A fairly recent study from Korea looked at the incidence of eyelid asymmetry in a large pool of young (20-49yrs, mean 33.1yrs) Korean men (273) and women (321) and found some interesting patterns emerge. (None of the volunteers had a history of eyelid trauma or surgery.) Regarding eyelid creases (“double eyelid” vs “single eyelid”), they found that men were significantly more likely to have the single eyelid configuration than women, 66% vs 43%. One tenth of their volunteers(10.3% men and 11.5% women), possessed only one crease. Surprisingly, this unilateral crease was over twice as likely to occur in the left eyelid (7.4%) than the right (3.5%). This pattern of left sided dominance for crease formation was also reported in Japanese infants by Ishikawa. The Korean study also found that the palpebral fissure heights (vertical height between the upper and lower lids of the open eye) were significantly larger for the right eyes than the left in both men and women, and that women had significantly larger fissure heights than men. The opposite was true for horizontal fissure widths, with the left side being wider in both men and women, with men’s being significantly wider than women’s.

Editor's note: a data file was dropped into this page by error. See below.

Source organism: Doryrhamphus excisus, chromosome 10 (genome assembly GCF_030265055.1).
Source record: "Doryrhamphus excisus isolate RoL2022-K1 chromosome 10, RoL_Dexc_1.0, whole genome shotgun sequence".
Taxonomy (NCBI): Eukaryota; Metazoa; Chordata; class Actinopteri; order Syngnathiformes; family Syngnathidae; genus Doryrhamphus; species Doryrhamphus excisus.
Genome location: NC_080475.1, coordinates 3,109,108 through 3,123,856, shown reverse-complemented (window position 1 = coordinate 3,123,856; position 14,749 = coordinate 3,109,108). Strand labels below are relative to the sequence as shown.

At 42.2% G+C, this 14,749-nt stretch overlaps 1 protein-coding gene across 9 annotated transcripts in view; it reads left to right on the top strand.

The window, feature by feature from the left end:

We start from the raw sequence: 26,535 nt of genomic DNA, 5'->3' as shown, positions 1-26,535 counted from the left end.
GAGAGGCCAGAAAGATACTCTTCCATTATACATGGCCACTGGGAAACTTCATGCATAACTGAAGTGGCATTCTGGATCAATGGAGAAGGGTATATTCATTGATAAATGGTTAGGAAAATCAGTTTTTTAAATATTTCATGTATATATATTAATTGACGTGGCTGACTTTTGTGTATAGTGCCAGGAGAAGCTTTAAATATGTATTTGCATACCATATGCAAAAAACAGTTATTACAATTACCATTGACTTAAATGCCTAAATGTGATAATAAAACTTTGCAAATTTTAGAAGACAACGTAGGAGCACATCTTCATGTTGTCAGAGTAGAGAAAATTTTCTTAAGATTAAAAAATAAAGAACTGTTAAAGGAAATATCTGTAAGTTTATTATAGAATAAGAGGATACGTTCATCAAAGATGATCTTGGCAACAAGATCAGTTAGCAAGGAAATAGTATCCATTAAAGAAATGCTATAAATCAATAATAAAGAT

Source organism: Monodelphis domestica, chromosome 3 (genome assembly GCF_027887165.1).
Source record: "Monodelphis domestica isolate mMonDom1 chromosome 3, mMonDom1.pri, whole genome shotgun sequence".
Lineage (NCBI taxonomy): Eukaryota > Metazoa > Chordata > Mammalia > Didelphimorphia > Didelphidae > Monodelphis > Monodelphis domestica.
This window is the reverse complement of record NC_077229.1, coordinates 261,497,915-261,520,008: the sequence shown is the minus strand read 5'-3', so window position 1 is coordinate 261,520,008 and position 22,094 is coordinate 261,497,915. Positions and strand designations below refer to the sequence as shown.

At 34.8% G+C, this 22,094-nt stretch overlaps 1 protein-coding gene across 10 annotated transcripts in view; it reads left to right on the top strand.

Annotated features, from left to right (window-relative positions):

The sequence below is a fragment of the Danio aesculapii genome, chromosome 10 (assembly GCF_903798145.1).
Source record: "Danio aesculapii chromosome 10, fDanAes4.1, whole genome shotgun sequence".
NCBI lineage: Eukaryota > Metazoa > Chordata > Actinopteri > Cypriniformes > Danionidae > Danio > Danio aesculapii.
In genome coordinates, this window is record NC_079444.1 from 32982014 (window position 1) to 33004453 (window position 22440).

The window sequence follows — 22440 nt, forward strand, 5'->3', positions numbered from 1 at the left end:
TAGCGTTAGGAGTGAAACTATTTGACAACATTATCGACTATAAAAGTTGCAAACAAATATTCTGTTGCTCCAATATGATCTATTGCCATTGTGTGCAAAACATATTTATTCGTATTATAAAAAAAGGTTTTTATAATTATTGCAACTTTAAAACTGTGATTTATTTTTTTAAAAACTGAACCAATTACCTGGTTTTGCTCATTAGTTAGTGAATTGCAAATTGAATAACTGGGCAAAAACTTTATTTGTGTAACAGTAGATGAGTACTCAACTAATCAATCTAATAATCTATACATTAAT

What was most interesting to me was that a taller vertical fissure height, narrower horizontal fissure width and a double eyelid configuration was more likely to be found naturally in Korean females than males. Although it is not discussed in this study, I believe that the data might actually explain the perceived “beautifying” result of Asian blepharoplasty surgery in Korean women. Asian blepharoplasty is not a Westernizing surgery, but more of a feminizing procedure. This also explains why some men seek the procedure to make them appear more “friendly”, and perhaps less masculine. These results also highlight the horizontal fissure width as an under appreciated feature for aesthetic eyelid reconstruction.